Jeff Beal

1) JEFF, YOU HAVE JUST COMPLETED A SUCCESSFUL SERIES OF LIVE CONCERTS FEATURING MUSIC FROM ‘HOUSE OF CARDS’ (HOC). CAN YOU COMMENT ON THE RESPONSE OF THE AUDIENCES THAT ATTENDED THOSE SHOWS?

Yes, July was nuts! Two world premieres in two weeks “Blackfish Live” in LA with the Hollywood Chamber Orchestra 07/01, and the world premiere of “House Of Cards in Concert” with the National Symphony Orchestra at the Kennedy Center 07/14. I’d say both were very well received, and really amazing evenings. Part of what made these shows special was something I like to do in all of my concert work, which is to involve the audience in the experience, and give them a sense of the story “behind” the music. I love talking with people right after concert and hearing firsthand what their experience was like, and in both cases I learned a lot about what moved them. I love the whole idea of multi-media art; making a film/music concert something other than the norm of just running the film w/the live orchestra. Aside from the thrill of a score being performed live, there were other aspects of these shows I really enjoyed doing – the first was video editing. It’s something I’ve dabbled in for quite some time and love doing. I think most composers kind of learn about this intrinsically just by working with film for a few decades. In the case of HOC in Concert, the show was built in reverse. i.e. I took themes from all 4 seasons of the music, and created new orchestral “movements” which expanded on the original structure, and also expanded the orchestration out to really fill a concert hall acoustically. Then, I worked in Final cut pro x and created video “movements” in choreography with the score. This was especially fun to do, because I felt like for the fans of our show, which was a packed house of 2500 at the Kennedy Center, I wanted them to experience the show from a different angle, lens. In all honesty that lens is a bit more about a pure emotion or feeling, and (gasp) story takes a bit of a backseat. Also, the fun of building the show this way, I can simply have parts that play with no picture at all to completely put the focus on the orchestra, which I also did in a few places.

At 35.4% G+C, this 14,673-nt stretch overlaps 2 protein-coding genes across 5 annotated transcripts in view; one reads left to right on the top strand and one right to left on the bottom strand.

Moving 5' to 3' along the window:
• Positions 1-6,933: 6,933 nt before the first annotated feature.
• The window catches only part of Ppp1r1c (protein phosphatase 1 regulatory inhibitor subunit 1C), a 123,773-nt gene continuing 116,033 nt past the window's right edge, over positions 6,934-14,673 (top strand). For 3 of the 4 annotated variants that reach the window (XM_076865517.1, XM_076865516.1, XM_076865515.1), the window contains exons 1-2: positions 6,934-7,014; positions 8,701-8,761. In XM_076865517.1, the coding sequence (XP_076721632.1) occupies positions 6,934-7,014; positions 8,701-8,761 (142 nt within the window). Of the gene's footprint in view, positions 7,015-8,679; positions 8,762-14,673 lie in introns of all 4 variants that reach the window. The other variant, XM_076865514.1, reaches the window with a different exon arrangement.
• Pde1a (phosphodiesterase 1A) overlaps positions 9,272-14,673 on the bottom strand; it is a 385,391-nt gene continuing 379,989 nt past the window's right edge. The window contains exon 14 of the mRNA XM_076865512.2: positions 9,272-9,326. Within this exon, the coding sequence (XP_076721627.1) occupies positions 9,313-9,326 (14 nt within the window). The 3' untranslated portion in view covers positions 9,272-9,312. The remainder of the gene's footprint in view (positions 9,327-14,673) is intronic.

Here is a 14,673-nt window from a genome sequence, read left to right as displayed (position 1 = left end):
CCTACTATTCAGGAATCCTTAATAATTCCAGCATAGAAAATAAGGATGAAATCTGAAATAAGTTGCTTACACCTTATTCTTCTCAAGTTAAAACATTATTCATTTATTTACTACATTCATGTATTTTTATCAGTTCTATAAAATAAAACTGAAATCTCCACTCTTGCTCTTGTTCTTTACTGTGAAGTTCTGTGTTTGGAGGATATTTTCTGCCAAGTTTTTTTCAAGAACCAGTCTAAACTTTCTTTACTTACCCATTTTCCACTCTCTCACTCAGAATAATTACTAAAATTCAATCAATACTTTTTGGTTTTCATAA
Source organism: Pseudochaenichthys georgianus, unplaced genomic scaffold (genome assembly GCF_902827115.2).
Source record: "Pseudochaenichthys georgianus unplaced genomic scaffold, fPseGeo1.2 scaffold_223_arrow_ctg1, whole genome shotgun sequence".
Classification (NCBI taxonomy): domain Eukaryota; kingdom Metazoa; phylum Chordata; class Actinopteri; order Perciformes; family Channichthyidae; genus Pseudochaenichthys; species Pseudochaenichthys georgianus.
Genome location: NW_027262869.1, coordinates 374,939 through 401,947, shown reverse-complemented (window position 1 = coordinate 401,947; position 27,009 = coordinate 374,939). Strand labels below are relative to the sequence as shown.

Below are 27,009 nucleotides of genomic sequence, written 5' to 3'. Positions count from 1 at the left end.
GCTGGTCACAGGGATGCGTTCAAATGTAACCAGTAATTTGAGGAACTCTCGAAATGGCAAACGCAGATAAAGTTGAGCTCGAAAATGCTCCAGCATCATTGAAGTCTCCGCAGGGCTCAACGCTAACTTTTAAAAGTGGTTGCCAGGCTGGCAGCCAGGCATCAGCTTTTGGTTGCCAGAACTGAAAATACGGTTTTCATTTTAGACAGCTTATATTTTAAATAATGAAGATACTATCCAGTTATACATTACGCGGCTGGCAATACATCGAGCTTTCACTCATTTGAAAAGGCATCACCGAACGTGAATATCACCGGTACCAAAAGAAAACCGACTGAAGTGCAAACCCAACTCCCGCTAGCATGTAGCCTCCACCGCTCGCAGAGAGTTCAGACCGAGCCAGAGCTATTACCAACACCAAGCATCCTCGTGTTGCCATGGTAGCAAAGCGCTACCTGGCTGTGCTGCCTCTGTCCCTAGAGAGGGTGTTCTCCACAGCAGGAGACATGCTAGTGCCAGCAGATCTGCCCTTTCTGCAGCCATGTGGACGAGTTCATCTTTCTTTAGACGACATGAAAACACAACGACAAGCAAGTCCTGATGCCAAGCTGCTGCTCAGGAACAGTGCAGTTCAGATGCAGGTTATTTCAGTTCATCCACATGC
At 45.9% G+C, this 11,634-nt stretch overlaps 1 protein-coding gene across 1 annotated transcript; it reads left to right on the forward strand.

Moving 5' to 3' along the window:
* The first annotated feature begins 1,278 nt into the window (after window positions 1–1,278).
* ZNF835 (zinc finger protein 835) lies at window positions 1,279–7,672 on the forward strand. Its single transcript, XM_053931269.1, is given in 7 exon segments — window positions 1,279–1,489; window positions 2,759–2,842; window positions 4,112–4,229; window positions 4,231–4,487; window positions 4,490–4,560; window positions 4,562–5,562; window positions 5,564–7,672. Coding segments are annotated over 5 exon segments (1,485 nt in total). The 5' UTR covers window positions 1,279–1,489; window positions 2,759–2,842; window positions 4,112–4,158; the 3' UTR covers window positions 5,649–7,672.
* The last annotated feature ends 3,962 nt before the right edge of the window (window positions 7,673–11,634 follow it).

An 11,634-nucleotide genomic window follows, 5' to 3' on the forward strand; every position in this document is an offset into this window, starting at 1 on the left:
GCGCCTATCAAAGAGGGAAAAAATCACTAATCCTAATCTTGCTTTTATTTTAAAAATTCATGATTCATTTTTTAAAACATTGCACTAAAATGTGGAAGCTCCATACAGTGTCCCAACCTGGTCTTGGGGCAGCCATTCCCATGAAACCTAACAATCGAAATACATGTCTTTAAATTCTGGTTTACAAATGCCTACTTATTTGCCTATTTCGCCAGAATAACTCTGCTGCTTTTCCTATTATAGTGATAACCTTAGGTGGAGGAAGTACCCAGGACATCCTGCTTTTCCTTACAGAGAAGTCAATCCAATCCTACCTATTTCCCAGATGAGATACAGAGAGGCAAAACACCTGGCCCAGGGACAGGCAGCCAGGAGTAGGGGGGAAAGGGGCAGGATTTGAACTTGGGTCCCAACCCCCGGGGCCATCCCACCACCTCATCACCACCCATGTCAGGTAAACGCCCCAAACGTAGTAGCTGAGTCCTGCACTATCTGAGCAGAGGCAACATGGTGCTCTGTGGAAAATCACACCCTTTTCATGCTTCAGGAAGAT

In the case of Blackfish – I have to give Richard Kraft credit for two great ideas (both of which I did), as I’d never done a more “traditional” live to picture show before – first I created an overture and an entr’acte. The second was to create an “update” film to play at the end with original score to feature the orchestra, and also to celebrate the amazing change the film has had. This was a really fun part of that concert – I had invited the former Sea World trainers to all shoot iPhone videos and created the 9 minute “Blackfish Effect” short film – (which we’ll be sharing/releasing online soon) I waited until after the film was done to introduce the trainers who were in the audience and then we did the short film. It was a really special end to the evening, and I’m so glad I did this – again, it made it feel as if this concert had something special that wasn’t easily recreated at home. Also I learned and discovered some fun things in “realizing” my score for a concert stage. In this case the adjustments weren’t as dramatic as what I’ve done for my HOC program, but still there were places I was able to adjust, or enhance the orchestration in the body of the film to take advantage of the acoustic nature of a chamber orch. vs. “recorded”.

 

2) WITH THE INTRODUCTION OF COMPLETE ‘ON DEMAND’ SERIES, NETFLIX HAS CHANGED THE TV VIEWING LANDSCAPE FOREVER. HOW IS THE SCORING PROCESS OF A SHOW LIKE ‘HOC’ DIFFERENT FROM EPISODIC NETWORK SHOWS?